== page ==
Shoki (Zhong Kui in Chinese), derived from Chinese Taoism, is a god for warding off diseases. According to a legend, one night when Emperor Genso (Xuanzong) of the Tang Dynasty had a high fever, Shoki appeared to him in a dream, killed a monster, and saved the Emperor at last. In tribute to the legend, Shoki has been worshipped as a god who protects people from illness for hundreds of years in China and Japan. The role of Shoki in the legend is that of the immune system itself. In this drawing, Shoki holds a sasumata (spear fork) with an IgG-like spearhead in the right hand and wears a cloth with a crest of IgM and a pattern of a dendritic cell; they are weapons of mammalian adaptive immunity. In contrast, his left hand contains a monster (pathogen) by melanization, which is one of the weapons of the innate immunity of insects. We thank Prof. Hirotaka Kanuka's lab (The Jikei University School of Medicine) for their valuable suggestions for our drawing.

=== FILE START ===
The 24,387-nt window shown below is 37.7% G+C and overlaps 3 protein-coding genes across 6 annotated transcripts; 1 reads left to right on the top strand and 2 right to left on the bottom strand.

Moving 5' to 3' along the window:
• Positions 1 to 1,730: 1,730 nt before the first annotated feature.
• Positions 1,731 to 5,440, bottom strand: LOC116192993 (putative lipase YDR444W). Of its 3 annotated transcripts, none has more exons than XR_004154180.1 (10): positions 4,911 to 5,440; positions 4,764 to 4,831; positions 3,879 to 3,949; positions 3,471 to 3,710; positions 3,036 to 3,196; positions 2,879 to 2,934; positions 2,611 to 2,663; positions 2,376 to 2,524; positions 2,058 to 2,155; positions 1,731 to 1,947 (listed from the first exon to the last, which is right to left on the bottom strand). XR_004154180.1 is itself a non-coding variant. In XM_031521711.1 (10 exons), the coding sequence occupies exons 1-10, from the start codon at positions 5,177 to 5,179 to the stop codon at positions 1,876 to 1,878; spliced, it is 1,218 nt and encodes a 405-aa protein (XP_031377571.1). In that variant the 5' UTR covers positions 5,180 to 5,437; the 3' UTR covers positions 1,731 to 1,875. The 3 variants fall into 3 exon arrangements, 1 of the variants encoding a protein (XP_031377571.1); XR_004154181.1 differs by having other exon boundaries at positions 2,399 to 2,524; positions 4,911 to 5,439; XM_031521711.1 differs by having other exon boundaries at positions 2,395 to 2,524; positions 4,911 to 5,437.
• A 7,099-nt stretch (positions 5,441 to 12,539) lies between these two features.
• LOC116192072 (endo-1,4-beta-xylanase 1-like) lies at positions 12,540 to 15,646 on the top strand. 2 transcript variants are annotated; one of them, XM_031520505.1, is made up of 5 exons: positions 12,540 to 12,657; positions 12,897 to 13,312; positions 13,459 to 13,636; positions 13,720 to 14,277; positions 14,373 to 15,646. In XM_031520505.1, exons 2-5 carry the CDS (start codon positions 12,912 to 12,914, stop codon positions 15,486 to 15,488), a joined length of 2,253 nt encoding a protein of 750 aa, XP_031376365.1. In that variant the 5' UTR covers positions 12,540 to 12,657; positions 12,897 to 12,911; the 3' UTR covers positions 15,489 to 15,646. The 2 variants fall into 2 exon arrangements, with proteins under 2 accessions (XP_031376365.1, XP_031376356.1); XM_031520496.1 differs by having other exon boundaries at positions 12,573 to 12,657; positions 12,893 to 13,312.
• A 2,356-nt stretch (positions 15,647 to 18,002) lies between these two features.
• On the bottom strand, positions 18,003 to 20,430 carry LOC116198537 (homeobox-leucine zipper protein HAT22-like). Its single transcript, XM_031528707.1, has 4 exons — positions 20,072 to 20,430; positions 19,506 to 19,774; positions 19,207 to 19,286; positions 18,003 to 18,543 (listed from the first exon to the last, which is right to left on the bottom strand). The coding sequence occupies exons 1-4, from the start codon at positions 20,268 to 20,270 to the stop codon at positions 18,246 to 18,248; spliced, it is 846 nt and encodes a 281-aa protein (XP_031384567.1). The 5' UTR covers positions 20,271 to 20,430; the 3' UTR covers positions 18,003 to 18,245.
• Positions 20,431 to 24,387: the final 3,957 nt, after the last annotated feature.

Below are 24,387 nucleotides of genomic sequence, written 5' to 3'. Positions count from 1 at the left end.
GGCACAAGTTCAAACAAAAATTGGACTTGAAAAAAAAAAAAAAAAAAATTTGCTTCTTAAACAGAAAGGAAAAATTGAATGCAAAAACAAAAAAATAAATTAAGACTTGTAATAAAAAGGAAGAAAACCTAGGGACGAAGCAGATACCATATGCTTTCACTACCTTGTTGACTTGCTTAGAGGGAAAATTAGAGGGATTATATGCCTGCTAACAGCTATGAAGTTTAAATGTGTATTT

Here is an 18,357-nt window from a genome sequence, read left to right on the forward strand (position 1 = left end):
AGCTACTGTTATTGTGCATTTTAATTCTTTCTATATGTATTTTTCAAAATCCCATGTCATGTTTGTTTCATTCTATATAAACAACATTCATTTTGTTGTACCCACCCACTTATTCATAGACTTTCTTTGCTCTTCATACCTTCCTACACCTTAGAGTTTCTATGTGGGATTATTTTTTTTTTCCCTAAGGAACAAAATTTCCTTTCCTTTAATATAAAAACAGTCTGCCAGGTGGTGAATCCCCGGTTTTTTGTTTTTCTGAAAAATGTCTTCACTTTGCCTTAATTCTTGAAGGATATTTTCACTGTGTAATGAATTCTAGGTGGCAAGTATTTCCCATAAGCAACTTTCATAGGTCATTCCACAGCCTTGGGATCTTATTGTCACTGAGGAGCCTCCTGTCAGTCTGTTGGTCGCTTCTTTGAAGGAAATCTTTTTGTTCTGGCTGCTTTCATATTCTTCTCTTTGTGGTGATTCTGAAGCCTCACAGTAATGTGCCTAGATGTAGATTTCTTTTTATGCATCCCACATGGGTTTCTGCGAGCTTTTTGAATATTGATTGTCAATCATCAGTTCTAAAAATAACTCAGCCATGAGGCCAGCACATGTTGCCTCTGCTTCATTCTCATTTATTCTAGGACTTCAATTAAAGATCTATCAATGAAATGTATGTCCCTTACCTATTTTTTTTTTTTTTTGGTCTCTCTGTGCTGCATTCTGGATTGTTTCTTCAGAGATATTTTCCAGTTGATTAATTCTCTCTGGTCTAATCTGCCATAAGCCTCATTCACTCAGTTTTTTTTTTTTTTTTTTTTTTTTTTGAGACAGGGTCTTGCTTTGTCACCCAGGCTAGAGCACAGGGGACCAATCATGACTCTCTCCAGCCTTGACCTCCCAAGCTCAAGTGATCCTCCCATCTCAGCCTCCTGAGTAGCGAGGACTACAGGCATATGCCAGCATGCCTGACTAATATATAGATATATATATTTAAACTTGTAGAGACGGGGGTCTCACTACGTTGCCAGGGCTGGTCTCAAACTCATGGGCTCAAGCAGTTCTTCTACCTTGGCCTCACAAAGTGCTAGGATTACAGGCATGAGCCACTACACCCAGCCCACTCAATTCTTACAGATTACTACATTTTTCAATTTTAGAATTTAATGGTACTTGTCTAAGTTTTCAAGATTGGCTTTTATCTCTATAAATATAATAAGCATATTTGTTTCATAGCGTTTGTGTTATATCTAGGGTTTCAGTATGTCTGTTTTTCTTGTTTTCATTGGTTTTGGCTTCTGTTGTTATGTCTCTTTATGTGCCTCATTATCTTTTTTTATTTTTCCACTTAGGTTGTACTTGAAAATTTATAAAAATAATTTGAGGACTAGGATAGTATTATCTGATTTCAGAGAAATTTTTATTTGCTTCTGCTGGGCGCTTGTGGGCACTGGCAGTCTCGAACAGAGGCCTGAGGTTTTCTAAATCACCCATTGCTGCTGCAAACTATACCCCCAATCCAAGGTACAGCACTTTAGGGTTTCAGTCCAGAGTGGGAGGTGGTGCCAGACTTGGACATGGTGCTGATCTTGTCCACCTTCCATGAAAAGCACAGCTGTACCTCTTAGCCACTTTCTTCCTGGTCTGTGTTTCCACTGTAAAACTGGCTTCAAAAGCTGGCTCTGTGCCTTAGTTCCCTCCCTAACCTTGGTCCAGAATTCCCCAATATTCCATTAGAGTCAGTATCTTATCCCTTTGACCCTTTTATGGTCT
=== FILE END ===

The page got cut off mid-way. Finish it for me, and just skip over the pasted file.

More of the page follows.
Transposons (transposable elements), discovered in maize by Barbara McClintock in 1948, are DNA sequences that can change their positions within the genome. Transposition of transposons can introduce mutations in the host genome. Actually, there was a close and astonishing relationship between transposons and the culture of the Edo era. In late Edo, a large number of mutant Asagaos (Japanese morning glory) were isolated, and it became popular to cultivate them; in fact, many mutations were caused by transposons. These mutant Asagaos have been collected by researchers and are currently maintained by a group led mainly by Kyushu University. See the website of National BioResource Project (NBRP) “Asagao” (http://www.shigen.nig.ac.jp/asagao/) for further details.